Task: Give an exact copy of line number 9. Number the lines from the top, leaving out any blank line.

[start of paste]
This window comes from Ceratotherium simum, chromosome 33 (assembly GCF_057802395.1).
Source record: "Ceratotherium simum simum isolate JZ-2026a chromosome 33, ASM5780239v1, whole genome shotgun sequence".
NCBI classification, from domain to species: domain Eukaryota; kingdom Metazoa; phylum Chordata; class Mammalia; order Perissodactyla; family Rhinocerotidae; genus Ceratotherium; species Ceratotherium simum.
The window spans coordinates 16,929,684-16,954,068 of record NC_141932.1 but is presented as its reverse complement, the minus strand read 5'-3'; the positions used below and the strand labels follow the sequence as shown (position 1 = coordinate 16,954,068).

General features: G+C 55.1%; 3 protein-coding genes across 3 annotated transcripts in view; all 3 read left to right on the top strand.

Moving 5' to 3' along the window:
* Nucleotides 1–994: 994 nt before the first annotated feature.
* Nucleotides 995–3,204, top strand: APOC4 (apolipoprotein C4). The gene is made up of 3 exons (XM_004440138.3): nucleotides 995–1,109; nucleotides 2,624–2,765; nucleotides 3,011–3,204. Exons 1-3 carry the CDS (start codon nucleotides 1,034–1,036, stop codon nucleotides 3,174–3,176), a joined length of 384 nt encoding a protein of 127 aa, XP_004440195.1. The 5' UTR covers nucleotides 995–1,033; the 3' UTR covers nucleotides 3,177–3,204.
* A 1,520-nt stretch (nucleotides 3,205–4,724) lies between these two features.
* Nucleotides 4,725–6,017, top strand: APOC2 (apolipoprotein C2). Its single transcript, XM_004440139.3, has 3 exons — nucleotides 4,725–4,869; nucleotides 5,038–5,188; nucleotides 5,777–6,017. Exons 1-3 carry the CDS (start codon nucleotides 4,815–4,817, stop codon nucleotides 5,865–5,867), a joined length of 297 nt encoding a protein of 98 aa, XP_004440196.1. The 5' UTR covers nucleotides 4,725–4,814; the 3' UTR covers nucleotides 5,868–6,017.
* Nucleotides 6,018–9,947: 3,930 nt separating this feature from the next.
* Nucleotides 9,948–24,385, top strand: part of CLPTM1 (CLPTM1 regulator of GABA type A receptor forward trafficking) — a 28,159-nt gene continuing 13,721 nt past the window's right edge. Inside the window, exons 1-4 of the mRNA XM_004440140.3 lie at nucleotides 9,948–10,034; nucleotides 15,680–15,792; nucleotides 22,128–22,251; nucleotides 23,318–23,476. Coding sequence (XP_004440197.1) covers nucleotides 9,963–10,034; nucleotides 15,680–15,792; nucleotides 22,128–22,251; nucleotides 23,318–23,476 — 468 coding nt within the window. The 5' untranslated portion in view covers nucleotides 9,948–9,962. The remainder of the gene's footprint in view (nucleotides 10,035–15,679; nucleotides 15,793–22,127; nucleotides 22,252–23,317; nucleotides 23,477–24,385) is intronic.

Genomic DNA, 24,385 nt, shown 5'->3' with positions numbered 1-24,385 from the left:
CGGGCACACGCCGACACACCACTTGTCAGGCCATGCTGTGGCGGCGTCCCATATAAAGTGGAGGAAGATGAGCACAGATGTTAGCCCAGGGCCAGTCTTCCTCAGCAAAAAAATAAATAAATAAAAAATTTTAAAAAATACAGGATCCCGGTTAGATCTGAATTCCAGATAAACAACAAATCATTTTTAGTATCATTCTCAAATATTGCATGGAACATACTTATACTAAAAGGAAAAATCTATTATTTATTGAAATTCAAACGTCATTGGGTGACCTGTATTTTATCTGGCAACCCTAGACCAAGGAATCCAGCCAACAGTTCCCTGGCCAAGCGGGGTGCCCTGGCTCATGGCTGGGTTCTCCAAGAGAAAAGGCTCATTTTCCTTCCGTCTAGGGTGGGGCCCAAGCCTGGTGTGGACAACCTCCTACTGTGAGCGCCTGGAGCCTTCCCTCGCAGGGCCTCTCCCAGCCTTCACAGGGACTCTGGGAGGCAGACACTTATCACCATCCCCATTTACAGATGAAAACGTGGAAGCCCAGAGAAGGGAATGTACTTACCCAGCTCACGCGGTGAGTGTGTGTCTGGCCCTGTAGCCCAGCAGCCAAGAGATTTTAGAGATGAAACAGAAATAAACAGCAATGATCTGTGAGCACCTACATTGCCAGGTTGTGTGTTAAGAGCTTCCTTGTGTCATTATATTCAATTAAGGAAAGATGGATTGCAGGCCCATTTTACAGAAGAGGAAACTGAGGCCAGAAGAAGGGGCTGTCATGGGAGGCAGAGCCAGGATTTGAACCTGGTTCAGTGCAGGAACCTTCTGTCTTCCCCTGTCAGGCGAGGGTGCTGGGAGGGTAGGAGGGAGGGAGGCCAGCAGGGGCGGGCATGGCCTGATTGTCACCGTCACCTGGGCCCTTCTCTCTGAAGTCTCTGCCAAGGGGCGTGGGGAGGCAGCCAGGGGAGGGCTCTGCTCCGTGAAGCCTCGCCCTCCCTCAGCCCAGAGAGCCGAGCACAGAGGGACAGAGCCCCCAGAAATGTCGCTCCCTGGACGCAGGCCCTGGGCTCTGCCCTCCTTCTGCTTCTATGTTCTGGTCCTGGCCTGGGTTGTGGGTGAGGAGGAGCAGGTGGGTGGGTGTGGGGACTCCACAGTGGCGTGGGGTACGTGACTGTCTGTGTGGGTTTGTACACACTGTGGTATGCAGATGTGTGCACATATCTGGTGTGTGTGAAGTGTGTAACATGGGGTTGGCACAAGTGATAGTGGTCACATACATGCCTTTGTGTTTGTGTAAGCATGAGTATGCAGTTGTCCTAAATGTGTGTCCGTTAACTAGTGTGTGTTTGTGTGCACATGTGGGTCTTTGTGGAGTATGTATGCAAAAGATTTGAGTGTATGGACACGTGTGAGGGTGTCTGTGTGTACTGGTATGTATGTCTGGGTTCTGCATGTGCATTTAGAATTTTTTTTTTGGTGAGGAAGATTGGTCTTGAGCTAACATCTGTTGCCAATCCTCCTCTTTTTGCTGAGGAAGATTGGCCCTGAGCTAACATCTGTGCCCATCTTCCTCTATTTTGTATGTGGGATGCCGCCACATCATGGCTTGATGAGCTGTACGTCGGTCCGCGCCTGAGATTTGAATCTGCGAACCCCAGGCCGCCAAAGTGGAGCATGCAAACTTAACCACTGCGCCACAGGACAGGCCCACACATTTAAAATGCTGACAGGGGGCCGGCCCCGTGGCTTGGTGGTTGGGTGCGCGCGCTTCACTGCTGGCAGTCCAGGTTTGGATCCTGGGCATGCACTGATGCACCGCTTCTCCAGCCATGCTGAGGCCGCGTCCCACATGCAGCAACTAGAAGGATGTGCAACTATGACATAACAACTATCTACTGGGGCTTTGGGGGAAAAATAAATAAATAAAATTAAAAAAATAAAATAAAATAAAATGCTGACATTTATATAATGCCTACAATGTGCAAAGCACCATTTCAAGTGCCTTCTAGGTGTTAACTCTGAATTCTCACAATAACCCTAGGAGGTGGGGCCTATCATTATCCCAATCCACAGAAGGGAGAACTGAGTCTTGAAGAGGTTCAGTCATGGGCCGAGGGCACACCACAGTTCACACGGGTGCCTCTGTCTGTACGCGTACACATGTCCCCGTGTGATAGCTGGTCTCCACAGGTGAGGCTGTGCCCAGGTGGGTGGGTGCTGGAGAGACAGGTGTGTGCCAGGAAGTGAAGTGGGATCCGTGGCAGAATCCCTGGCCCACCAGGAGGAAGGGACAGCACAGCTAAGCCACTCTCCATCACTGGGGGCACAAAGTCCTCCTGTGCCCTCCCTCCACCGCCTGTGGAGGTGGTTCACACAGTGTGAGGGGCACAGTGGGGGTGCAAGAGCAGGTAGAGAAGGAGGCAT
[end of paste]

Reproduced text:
* A 1,520-nt stretch (nucleotides 3,205–4,724) lies between these two features.